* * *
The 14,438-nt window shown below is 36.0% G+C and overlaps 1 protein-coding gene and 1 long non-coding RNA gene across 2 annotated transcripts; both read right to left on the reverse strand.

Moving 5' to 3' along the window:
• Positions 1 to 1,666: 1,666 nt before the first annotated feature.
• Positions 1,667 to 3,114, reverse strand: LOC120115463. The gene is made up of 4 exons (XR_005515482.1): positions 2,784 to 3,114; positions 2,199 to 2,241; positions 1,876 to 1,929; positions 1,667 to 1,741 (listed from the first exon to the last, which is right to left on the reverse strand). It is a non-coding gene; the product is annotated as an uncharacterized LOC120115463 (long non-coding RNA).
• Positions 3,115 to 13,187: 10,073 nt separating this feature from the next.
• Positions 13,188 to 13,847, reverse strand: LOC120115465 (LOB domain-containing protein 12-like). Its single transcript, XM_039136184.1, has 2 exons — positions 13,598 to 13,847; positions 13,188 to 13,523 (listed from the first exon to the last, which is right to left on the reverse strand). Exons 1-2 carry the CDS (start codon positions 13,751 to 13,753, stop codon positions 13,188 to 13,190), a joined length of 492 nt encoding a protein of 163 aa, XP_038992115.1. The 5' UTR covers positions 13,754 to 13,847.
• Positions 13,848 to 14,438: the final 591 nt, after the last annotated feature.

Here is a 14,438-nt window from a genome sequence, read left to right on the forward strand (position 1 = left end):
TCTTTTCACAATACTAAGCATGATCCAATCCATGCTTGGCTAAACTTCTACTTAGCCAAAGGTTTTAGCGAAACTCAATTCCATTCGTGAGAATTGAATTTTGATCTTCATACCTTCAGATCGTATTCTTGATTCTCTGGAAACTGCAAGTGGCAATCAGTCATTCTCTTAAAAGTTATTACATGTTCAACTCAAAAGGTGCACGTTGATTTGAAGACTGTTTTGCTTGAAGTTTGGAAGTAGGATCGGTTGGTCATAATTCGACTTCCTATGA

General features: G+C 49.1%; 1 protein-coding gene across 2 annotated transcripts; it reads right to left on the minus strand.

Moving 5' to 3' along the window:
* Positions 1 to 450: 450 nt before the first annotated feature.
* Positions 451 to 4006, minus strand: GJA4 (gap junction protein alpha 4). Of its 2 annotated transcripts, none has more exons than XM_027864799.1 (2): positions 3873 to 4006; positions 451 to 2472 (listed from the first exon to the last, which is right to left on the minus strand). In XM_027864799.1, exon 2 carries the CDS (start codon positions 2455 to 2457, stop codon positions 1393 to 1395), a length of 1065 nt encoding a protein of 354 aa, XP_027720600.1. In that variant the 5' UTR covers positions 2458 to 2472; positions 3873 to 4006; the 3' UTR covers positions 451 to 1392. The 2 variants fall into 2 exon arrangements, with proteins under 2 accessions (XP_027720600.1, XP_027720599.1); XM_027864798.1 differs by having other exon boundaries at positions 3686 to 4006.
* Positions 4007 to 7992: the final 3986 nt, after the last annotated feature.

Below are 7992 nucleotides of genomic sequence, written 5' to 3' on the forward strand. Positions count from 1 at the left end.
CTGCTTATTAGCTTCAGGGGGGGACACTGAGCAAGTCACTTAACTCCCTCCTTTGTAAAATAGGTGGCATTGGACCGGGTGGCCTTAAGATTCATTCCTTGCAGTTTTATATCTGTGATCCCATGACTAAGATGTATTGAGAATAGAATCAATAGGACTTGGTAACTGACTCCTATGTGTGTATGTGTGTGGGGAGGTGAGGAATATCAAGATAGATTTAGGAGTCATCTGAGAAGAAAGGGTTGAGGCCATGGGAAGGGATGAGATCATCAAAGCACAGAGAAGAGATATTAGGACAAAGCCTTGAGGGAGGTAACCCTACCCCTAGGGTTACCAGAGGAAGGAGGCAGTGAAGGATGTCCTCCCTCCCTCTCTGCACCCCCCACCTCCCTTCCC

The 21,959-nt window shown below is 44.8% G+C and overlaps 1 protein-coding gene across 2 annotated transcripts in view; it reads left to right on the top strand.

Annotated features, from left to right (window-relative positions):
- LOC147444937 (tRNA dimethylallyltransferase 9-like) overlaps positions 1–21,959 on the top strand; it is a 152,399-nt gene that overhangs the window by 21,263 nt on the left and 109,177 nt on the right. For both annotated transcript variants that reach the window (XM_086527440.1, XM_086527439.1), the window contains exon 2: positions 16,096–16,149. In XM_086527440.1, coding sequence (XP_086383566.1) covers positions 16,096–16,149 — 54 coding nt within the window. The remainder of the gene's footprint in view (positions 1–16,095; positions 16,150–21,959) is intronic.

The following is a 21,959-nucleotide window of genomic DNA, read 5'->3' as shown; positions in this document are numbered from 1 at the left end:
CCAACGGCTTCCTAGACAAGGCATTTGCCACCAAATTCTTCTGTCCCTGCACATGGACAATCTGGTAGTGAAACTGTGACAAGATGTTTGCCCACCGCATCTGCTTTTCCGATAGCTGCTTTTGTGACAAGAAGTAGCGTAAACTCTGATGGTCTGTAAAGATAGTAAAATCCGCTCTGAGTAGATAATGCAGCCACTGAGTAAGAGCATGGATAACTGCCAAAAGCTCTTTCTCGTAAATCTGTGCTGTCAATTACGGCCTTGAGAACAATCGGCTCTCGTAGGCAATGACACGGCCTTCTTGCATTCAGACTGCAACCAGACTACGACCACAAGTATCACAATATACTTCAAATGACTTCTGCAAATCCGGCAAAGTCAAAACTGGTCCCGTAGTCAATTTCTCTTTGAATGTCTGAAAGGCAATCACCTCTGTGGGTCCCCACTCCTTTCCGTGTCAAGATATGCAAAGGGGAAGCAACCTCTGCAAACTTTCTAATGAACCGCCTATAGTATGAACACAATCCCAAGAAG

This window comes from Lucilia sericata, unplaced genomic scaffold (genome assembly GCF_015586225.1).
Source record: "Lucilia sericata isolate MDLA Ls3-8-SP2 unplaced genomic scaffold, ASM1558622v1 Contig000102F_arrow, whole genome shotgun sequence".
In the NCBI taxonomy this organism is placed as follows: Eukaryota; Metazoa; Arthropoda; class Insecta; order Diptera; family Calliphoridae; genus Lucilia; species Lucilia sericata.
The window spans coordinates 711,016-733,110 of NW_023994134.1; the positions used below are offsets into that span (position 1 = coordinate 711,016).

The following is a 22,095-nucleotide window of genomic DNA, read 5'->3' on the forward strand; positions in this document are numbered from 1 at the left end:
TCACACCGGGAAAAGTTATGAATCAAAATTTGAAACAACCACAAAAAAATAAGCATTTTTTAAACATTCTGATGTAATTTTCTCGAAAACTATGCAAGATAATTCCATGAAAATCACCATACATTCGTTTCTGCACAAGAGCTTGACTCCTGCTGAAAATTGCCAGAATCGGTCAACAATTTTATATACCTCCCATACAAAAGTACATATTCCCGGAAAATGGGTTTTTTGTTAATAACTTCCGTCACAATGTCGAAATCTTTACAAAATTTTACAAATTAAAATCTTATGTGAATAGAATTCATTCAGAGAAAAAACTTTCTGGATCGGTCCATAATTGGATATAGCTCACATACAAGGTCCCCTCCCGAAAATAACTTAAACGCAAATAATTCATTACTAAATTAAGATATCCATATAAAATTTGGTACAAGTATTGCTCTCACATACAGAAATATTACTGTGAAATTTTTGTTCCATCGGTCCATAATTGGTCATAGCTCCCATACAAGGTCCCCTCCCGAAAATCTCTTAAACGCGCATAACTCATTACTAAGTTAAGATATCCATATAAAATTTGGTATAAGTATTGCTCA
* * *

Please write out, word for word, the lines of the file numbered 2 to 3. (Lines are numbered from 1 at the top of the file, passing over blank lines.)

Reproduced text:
Moving 5' to 3' along the window:
• Positions 1 to 1,666: 1,666 nt before the first annotated feature.